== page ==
Hitachi Ltd plans to debut in March 2003 a home DVD video camera, the "DZ-MV350," which records video to a writable DVD, and has dimensions as small as 57mm x 89mm x 134mm. The company reduced the size by 50% in volume and 30% in weight compared to the previous model that was released in 2002. "The size is the same, if not smaller, than most DV video camera recorders on the market. As the dimensions have drawn level, the DVD's strength of easy video editing and fast rewinding and forwarding will now be utilized more than before," said Hitachi.
DVD-RAM and DVD-R with diameters of 8cm are used as the recording media. A 1/4-inch CCD solid-state, image-sensing device with 680,000 pixels is adopted. The weight, with secondary batteries loaded, is 565g. It is equipped with an SD Memory-card slot, with which still pictures can also be stored. The price is open and the market price is expected to be around 120,000 yen. (118.75 yen = US$1)
Furthermore, the higher end model "DZ-MV380," which has a 1/3.8-inch CCD solid-state, image-sensing device with 1,020,000 pixels, will be also available in May 2003. The market price is expected to be around 140,000 yen.
With the realization of competitive dimensions with DV systems, Hitachi foresees rapid progress in a shift of consumers to DVD video cameras from DV video recorders.
According to a calculation by the company, in 2005 the annual shipment of DVD video cameras in Japan will be 860,000 units, which will occupy more than half of all the video cameras, whereas it was 20,000 units in 2002.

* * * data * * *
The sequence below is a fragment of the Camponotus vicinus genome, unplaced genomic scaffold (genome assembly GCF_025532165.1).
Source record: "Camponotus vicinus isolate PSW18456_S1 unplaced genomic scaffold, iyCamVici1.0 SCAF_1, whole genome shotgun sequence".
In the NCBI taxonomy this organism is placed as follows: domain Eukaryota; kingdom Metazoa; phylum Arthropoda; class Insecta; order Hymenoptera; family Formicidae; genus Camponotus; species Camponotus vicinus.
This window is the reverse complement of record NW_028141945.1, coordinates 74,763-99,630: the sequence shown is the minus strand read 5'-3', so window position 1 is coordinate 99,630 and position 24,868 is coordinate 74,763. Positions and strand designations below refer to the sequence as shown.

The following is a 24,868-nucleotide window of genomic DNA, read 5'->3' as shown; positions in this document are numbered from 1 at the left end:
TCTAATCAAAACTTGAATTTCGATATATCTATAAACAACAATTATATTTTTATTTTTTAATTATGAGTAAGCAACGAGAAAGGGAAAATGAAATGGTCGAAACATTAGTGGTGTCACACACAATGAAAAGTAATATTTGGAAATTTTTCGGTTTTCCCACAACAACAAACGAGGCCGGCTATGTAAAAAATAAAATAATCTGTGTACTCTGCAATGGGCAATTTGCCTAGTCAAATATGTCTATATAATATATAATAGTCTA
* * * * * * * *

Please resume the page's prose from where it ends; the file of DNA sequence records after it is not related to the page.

"Compared to a tape, DVD-RAM and DVD-R discs are considerably easier when it comes to special playbacks and video editing. Furthermore, with the circulation of DVD players and DVD recorders, the environment for playing video at home is becoming conventional. Under these circumstances, the DVD video camera market would develop rapidly. Incidentally, the shift from VHS to DV advanced rapidly within about three years in the middle of the 1990's in Japan. A shift from DV to DVD disc will advance in a similar manner," said Hitachi.
This time, there are three main reasons Hitachi achieved substantial size reductions.
First, a round cartridge is adopted instead of the conventional square-shape disc cartridge. This cartridge was jointly proposed by three companies: Hitachi, Hitachi Maxell Ltd and Matsushita Electric Industrial Co, Ltd, and standardized at the DVD Forum. Adopting the round cartridge with no angles, which is similar to a disc in size, brought a greater flexibility in reducing the dimensions of DVD drives. The diameter of the drive is 75.0mm, which is almost 1.5mm shorter than that of the previous model of 91.1mm.
Second, the thickness of DVD drive is also reduced to 8.7mm. By and large, this is achieved as a result of the substrates mounted with a servo circuit, etc., being reduced in size. Smaller substrates enabled a displacement of substrates, which would otherwise be covering the bottom surface of the drive. "Substrates becoming smaller contributed the most in making the drive smaller," said Hitachi. In addition, it aims at adopting a thin spindle motor by making alterations to the structure of the positioning mechanism of an optical pickup.
And third, the number of substrates is reduced to two, from the conventional number of three, and thereby it achieved reduction of the thickness by 9mm from the conventional one. The mounting dimension is reduced by integrating the peripheral circuitry, such as image-processing LSIs for MPEG-2 and JPEG, audio LSIs, etc., using the multi-chip module technology.
"in the future, like in Mini Disc, it may be possible to reduce the size of a DVD drive to a jacket size. Without a doubt, as far as thinness is concerned in particular, it is easier to make the size smaller than the DV system," the company said, implying a further reduction of the size.